Its now Saturday, after a few days on the new mediation and having the steroid injection yesterday I'm feeling far better than I did last weekend.  However walking long distances is still painful and I'm not sure when I'll actually run again.  Boo!

I'm signed up for the Brooklyn Half on May 17.  My current plan is to walk or do a walk run for the race - since I'm certainly not trained up to running a full half and I don't want to cause any more damage.

After the brooklyn Half, I'm hoping to start marathon training for the Via Marathon in September. But I'm going to take this one day at a time - the last thing I want is a regression to last weekend.

I'll keep posting updates. sigh...

Monday, May 27, 2013

Take a Hike! Staten Island's Greenbelt Park

Alek and I enjoyed our hikes in Hawaii quite a lot (posts about those will come one day).  After we got home, we decided to try some day hikes near home.  With Staten Island's Greenbelt Preserve only about a half hour away from home, we decided to start there.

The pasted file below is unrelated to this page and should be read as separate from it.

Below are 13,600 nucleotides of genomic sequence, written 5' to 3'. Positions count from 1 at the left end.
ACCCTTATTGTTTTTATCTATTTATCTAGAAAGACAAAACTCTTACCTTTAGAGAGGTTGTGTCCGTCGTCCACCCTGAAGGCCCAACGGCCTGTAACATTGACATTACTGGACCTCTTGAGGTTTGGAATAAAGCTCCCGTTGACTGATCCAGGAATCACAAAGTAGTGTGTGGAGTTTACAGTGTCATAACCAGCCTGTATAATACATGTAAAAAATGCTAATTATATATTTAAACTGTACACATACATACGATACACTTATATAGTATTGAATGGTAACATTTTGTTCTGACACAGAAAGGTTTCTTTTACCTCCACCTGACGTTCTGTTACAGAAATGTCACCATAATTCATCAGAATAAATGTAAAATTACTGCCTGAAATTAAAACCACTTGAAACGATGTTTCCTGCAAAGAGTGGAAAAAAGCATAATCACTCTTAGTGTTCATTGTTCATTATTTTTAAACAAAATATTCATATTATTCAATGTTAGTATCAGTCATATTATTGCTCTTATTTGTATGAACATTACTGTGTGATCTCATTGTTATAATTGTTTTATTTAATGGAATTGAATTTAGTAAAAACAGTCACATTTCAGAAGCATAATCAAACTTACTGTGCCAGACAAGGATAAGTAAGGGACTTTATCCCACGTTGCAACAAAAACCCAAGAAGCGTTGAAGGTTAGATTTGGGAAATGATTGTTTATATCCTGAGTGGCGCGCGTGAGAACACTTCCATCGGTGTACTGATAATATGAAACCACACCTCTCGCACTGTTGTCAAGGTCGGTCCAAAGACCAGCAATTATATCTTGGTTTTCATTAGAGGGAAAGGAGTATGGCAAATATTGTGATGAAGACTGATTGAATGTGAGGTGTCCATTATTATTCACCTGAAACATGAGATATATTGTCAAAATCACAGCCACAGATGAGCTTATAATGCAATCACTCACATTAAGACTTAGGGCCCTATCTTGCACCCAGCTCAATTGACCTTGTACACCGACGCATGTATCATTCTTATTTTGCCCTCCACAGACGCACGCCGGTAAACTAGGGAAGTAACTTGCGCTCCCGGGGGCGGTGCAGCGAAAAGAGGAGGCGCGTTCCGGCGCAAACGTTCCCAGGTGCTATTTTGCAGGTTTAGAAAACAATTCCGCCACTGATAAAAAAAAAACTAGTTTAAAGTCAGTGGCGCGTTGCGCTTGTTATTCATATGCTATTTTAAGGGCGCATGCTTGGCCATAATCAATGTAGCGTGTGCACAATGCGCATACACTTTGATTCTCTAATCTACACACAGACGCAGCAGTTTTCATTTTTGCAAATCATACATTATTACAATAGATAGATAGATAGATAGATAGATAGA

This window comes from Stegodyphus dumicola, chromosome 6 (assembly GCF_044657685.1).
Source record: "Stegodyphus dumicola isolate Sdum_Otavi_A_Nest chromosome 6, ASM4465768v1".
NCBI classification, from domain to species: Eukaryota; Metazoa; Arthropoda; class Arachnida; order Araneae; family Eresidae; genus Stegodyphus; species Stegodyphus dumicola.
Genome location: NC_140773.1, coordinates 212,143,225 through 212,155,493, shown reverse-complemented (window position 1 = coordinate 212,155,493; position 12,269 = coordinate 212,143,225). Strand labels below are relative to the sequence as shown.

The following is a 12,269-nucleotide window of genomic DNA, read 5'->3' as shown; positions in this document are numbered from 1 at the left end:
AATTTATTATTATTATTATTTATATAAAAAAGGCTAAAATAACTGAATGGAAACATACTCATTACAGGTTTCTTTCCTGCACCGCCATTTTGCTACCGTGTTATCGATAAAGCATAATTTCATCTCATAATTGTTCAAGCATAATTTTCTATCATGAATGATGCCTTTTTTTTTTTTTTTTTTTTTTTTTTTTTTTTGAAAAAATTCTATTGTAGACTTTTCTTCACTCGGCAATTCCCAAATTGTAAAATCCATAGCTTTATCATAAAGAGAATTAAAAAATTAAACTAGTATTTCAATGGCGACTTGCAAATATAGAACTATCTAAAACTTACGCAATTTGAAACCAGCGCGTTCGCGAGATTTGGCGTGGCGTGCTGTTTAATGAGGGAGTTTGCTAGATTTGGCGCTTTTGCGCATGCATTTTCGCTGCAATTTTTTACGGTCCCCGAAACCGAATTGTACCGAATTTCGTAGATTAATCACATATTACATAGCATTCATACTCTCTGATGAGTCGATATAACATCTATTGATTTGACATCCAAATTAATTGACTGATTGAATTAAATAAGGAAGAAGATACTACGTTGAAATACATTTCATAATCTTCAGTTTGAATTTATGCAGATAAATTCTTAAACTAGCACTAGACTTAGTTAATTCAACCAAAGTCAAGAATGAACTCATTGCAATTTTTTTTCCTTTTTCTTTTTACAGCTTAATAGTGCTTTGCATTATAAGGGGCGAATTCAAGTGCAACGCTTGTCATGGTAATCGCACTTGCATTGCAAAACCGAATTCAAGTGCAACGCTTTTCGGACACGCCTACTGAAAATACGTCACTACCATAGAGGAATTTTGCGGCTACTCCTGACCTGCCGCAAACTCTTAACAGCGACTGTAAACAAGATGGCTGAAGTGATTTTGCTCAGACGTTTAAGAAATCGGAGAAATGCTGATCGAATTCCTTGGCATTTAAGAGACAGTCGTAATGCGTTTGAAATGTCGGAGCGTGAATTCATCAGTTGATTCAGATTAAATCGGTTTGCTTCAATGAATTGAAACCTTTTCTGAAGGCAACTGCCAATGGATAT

Prior to going to the park, we'd read about it in AMC's Best Day Hikes Near New York City.  The book rated the hike as difficult and recommended a longer path than we ended up taking.  The park itself rated most of the trails as easy-moderate with one labelled as moderate-difficult.  Alek and I weren't sure what to expect but we were hoping for a moderate-difficult hike.

We planned to start at the nature center and then take the blue trail to the yellow trail out to High Rock Park.  There we planned to have lunch, after which we would take the blue trail to the white trail back to the nature center.

Our hike went mostly as planned.  We had a little trouble finding trails at the start, as we weren't following the trail markers properly.  The trail markers were rectangles painted on trees. Once we realized how to read them we were fine.  There were a few times when we back tracked to make sure we didn't miss a turn-off.